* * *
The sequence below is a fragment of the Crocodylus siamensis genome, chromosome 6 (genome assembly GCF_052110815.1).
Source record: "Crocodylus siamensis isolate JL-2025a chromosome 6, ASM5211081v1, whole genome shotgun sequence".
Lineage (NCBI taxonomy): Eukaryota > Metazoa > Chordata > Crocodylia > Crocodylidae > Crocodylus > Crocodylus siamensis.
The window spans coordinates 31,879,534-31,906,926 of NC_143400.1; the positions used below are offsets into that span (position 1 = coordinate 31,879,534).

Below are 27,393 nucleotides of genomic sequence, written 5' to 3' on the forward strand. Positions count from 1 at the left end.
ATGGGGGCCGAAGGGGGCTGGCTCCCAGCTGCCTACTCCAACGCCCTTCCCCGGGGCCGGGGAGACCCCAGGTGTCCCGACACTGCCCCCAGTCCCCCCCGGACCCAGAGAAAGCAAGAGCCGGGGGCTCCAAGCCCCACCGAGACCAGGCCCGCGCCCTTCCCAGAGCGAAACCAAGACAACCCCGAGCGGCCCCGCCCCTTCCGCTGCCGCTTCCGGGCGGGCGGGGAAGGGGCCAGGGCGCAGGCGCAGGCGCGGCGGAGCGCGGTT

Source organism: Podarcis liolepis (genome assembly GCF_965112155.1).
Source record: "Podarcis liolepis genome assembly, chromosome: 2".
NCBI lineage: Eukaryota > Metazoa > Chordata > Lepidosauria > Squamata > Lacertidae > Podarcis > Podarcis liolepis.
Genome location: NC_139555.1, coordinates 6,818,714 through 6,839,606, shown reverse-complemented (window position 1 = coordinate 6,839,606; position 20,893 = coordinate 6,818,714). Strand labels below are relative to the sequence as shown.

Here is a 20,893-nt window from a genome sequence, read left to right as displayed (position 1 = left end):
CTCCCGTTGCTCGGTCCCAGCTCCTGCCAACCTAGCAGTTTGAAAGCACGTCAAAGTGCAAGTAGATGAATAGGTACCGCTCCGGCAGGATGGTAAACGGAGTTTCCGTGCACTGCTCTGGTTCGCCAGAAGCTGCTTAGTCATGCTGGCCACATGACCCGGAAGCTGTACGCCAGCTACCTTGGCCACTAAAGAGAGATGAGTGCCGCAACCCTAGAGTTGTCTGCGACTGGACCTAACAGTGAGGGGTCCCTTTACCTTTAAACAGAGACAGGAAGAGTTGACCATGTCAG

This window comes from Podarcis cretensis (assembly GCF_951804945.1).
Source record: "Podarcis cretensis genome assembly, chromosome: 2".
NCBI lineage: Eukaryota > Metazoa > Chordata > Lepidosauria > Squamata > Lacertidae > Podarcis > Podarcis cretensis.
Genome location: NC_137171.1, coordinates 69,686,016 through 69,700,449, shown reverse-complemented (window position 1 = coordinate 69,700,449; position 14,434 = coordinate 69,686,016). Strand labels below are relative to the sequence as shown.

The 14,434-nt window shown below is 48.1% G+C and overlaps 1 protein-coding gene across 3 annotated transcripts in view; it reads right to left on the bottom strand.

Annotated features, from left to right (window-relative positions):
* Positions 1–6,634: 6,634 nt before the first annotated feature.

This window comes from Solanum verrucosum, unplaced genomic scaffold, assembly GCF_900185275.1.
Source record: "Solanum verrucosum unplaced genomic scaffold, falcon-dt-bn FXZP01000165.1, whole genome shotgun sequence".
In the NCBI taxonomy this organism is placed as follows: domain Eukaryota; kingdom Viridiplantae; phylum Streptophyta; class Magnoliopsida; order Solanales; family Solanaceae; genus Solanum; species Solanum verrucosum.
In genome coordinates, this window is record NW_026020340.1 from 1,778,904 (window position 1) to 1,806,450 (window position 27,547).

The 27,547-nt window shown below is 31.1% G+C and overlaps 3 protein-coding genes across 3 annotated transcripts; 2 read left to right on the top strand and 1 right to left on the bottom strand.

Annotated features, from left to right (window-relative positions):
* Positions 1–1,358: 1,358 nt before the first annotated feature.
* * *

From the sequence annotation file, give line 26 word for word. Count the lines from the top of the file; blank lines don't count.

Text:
* Positions 1–1,358: 1,358 nt before the first annotated feature.